So, What is a Strawman? A strawman is a fictitious legal entity, created with the hope that as the child grows up, he will be fooled into believing that he is actually the strawman (which he…Full description
Soren Chemicals was founded by Timothy Soren in 1942 to sell industrial strength cleaning solutions. The initial focus of the company was on business to business sales with very little empha…Descripción completa
Learn which chemicals make you happy and what you can do to optimize them. Peruse the shelves of any book shop and you will find a multitude of titles telling you how to be happy. It’s no surprise that so many writers have tried to tackle this: we all want to be happier. But what is happiness and where does it come from? These blinks bl inks show you how joyfulness (and its evil sibling unhappiness) unhappiness) are products of our brain – more specifically the chemicals of the brain. They explain how these chemicals work and crucially how you can stimulate the right ones for yourself. In these blinks you will learn
why dominating others makes us feel happy; and why true happiness is only ever 45 days away.
We feel happy every time we see something that is good for our survival. Everybody wants to be happy. In fact, if we had our way, most of us would always be happy. But what does does “being happy” actually mean? And what does happiness look like inside our brain? Several structures in our brain, collectively called the limbic
system, manage all of the chemicals responsible for our happiness. These happy chemicals are brain chemicals – dopamine, endorphin, oxytocin and serotonin – that are released each time we see something that is good for our survival. Whenever we sense something, the limbic makes a quick assessment to “decide” whether or not something is worth a spurt of happy chemicals. The limbic system developed a very long time ago in our evolutionary history, and works today as it did in the past: things that increase the possibility of
survival trigger happy chemicals, and things that decrease our chances of survival trigger unhappy chemicals. Though we inherited the limbic system from our ancestors, our brain doesn’t automatically know when to release happy chemicals. Rather, it’s our experiences and the neural
pathways they form which determine what
makes us happy and what doesn’t. Neural pathways are mainly formed when we are young: Each time we experienced something nice as a child, a neurochemical connection was built or strengthened. When you were hungry as a child, for example, that experience probably made you feel bad. If your mom gave you a cookie to ease your hunger, however, you probably felt better. If this happens a few times a connection between your neurons is formed. That’s why you now reach out for a cookie whenever you feel bad: your brain formed a connection between eating cookies and a happy feeling.
Dopamine and endorphin reward us for seeking our desires and let us combat physical pain. Our limbic system’s “decisions” can be quite confusing sometimes. It’s often unclear why one thing can make us happy when others don’t. Understanding the limbic system requires you to first understand how your various happy chemicals work. The happy chemical dopamine is released whenever you expect a reward, and it’s what motivates you to keep seeking it. Unbeknownst to you, your subconscious mind is constantly looking for rewards in your environment. When it finds one, dopamine motivates you to go for it, and helps you manage the energy it takes to get it. Imagine, for example, that one of your ancient ancestors was walking around looking for food, i.e., a reward. Whenever something promising came into his sight, his limbic system released dopamine, signaling that it was time to expend his energy to reach the reward.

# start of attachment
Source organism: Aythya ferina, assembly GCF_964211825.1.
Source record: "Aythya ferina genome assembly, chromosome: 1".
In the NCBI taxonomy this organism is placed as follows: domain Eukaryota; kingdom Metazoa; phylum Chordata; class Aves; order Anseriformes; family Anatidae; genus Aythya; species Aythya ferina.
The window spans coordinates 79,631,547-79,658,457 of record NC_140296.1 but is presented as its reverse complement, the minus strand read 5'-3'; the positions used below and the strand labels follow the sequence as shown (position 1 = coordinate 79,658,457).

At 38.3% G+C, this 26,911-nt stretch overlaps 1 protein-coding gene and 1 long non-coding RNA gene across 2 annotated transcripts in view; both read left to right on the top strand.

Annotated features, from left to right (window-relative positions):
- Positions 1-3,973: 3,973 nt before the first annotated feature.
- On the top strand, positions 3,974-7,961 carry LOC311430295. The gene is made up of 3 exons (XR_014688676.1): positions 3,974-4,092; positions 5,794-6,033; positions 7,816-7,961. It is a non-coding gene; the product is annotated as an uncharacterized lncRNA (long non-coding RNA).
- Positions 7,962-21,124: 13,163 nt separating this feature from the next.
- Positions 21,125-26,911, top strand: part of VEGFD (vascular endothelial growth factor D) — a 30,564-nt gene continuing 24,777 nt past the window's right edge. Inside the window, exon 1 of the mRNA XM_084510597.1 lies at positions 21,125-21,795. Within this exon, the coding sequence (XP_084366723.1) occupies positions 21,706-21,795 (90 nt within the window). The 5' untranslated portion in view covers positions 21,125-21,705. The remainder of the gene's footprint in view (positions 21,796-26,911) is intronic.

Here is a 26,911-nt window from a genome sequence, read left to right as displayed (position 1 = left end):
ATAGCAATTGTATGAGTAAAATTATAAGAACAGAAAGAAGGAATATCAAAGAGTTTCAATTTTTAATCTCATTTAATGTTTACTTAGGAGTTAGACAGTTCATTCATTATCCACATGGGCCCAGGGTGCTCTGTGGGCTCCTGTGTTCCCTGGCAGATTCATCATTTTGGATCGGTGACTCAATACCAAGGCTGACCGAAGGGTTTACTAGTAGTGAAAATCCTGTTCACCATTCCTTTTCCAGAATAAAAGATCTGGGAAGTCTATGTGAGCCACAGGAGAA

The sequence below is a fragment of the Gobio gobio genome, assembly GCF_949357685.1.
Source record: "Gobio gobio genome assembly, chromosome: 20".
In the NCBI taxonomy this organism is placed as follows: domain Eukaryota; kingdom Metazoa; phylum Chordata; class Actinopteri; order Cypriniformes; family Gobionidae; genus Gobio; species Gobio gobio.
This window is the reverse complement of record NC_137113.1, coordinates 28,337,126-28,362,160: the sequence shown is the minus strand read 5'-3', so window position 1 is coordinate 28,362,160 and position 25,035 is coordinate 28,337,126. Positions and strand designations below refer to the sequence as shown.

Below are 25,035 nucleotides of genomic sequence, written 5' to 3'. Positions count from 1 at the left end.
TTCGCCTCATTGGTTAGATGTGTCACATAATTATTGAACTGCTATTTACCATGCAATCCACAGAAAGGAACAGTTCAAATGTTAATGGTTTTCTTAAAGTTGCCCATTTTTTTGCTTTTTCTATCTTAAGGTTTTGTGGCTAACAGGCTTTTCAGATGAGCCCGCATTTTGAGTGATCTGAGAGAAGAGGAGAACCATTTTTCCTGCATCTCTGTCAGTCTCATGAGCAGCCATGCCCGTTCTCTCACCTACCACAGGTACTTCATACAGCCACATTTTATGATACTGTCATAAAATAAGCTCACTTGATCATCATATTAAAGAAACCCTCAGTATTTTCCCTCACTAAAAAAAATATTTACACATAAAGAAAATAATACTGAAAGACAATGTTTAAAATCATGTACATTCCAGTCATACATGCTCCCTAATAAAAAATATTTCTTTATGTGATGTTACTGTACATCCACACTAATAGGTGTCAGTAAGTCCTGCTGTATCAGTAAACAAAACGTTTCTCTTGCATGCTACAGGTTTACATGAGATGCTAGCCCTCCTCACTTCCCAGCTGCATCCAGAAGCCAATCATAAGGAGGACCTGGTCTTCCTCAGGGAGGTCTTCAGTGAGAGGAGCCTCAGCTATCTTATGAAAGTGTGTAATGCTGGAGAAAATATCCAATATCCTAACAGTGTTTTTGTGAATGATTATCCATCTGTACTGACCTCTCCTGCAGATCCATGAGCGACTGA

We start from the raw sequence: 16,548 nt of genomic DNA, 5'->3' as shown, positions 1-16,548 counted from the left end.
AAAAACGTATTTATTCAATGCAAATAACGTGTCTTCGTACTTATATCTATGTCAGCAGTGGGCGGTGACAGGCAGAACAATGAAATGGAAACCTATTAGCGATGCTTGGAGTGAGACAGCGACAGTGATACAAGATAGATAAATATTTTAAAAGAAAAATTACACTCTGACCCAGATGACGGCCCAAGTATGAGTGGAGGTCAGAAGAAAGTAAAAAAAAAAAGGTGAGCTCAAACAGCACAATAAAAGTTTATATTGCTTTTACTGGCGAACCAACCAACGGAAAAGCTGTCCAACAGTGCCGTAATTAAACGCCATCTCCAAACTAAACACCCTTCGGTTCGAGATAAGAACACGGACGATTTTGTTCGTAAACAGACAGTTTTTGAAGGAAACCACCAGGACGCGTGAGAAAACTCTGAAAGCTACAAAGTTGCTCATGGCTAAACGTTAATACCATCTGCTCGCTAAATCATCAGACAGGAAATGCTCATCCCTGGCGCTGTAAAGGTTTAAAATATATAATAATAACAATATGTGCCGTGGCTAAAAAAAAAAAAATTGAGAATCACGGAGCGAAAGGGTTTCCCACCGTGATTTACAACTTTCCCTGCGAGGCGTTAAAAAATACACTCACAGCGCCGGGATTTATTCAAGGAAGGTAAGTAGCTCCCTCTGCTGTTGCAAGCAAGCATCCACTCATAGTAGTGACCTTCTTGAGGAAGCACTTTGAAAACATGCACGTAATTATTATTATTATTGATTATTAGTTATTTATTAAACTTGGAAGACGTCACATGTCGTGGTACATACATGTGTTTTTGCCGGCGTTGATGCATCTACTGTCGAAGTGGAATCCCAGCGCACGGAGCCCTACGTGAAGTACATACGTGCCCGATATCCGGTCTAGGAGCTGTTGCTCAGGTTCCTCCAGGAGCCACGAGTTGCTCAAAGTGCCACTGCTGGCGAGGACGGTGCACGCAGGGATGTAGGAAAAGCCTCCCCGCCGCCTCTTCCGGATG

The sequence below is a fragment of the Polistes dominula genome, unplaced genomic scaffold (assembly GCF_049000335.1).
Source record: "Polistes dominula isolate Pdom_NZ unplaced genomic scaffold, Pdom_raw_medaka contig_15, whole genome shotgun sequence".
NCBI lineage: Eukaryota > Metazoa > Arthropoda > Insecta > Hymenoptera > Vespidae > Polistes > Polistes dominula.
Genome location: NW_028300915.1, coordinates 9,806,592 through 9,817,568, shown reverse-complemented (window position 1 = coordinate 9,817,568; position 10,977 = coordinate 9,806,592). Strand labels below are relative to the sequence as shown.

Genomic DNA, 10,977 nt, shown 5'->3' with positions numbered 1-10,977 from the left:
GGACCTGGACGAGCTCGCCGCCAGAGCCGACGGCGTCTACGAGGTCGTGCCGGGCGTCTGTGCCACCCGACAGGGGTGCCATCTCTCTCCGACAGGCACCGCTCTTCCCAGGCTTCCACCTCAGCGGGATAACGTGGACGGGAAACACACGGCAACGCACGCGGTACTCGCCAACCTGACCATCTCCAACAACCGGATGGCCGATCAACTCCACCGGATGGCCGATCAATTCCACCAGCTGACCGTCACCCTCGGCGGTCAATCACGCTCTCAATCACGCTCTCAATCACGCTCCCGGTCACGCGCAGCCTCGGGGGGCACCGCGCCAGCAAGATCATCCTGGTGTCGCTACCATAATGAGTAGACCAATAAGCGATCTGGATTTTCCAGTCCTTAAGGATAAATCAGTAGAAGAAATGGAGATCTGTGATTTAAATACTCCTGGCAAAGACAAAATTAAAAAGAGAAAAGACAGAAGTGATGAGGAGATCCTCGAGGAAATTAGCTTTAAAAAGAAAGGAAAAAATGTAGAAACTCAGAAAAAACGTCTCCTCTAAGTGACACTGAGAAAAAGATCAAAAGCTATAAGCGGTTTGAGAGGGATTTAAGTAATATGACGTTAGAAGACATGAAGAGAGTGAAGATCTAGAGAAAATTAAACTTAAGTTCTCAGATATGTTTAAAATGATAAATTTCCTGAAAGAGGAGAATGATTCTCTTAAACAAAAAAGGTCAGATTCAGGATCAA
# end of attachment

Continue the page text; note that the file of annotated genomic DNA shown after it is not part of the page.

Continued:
Another happy chemical, endorphin, is triggered by physical pain. Of course, physical pain does not make us happy. Endorphin, however, does, and serves to hide the pain to help you keep going. If you’re a runner you’ve likely experienced “runner’s high” – that feeling you get after pushing yourself beyond your own limit and running that extra mile. With this rush of endorphin, you feel incredible instead of exhausted. Our primeval ancestors used endorphins not for the feeling, but to help them survive. Imagine, for example, that a lion catches a gazelle, but then takes a quick break to catch its breath. During the brief moment when the gazelle is no longer stuck between the lion’s jaws, endorphins allow it to use all of its remaining energy to sprint away, despite its terrible wound. Pain is important for our survival, so it’s a good thing that endorphins don’t last forever!
Oxytocin lets us enjoy our social lives, while serotonin rewards us for dominating others. If you had to pick three things that make you happy, one of them would probably involve your friends, family or colleagues. But why is that? Here, too, you can thank your happy chemicals. The chemical oxytocin rewards you for building social alliances. The good feeling you get because you trust another person is because of the oxytocin that has been released in your brain. In fact, every experience of social belonging triggers oxytocin, because belonging to a social group is good for our survival. Indeed, without these social bonds, we could hardly survive at all, and oxytocin plays a central role all throughout our social development. When a child is born, oxytocin is released in its mother’s brain, causing her to feel good and motivating her to look after her newborn. Oxytocin also flows in the child’s brain, building the attachment bet ween parent and child. Young human children, much like other mammals, cling to their mothers without knowing why. Oxytocin is the reason – it just feels good.